If you have suffered ill health because of your employer’s actions then seek advice before starting your claim as to whether you should claim this as part of your Employment Tribunal claim or make a separate claim for personal injury in the High or County Court. If you claim personal injury in an Employment Tribunal you may not be able to claim for the same injury in the civil courts. As the Employment Tribunal and civil court have different tests, it is important to get advice on which gives you the best chance of a successful claim and of maximum compensation.
A claim for harassment in the civil court may be possible where you have been subjected to a course of action which amounts to harassment. Again, seek advice before deciding where the claim should be best made.
In discrimination claims only, you can claim interest on past losses and on some of the award for injury to feelings. There is a guide at: www.adviceguide.org.uk
or you could say “such interest as the tribunal sees fit” if the maths defeats you! But remember judges are more likely to award an amount if you have told them what to do rather than having to work it out themselves.
Sometimes a claimant can ask for a statutory uplift of her award, for example if the employer fails to follow grievance procedures. Check what the uplift applies to and what the maximum you can ask for is.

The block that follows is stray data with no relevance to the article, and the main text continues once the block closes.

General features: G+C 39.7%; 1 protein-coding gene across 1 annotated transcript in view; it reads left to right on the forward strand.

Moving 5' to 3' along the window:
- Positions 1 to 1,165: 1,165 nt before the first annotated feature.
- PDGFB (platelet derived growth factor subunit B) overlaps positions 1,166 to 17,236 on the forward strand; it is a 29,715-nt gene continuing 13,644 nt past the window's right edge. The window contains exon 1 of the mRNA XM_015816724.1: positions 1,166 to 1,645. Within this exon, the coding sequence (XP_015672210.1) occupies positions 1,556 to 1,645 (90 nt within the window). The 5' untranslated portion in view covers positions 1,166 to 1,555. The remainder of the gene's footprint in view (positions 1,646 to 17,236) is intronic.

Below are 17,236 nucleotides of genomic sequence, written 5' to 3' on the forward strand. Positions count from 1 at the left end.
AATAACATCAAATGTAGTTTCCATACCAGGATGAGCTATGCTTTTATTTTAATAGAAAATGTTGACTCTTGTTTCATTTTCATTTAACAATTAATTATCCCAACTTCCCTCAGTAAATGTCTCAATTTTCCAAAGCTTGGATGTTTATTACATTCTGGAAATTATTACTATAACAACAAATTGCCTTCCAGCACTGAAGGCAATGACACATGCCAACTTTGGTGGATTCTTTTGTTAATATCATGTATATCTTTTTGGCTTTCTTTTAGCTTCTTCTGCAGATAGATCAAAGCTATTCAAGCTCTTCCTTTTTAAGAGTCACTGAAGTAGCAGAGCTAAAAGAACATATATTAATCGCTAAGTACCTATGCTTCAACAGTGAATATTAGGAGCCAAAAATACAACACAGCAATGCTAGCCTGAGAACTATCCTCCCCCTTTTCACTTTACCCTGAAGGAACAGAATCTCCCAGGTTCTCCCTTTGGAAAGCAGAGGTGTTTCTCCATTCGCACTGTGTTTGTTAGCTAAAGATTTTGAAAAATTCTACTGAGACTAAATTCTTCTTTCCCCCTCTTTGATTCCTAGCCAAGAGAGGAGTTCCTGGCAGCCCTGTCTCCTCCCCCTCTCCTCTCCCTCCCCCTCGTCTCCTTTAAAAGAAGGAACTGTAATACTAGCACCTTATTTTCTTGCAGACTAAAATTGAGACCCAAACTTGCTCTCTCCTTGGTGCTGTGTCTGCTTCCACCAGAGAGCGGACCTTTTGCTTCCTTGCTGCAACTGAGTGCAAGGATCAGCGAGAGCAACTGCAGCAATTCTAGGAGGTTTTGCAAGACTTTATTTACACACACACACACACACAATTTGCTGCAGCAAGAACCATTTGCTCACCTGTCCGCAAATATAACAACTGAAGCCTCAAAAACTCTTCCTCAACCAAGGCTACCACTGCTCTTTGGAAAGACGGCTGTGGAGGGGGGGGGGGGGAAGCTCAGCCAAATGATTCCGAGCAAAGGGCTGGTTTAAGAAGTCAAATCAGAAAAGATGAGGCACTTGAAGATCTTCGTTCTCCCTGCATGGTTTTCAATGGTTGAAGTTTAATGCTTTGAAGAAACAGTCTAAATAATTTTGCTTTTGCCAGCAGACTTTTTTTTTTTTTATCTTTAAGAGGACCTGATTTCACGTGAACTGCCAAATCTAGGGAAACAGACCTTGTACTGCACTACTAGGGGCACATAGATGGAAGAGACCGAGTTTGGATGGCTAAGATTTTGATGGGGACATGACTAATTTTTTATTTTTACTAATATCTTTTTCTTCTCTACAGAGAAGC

Limited/fixed amounts for breaches of certain laws
Some breaches of employment law carry “fixed” compensation which doesn’t relate to actual losses. For example failure to follow the flexible working procedure carries up to eight weeks pay as compensation, pay being capped in the same way as for statutory redundancy. This isn’t really fixed as the tribunal can choose to award anything up to eight week’s pay (including no pay at all, if the breach is minimal).
If someone has been unfairly dismissed then they will be awarded what is called “the basic award” – this is worked out in exactly the same way as redundancy pay and so is a fixed amount, although it will be different for different people. There is information on how to work this out at: www.adviceguide.org.uk
Where someone is dismissed and has more than two years’ service they also claim an amount for “loss of statutory rights” to reflect the fact they will have to work in a new job for two more years to get the right to claim unfair dismissal again. This typically ranges from £200 to £500.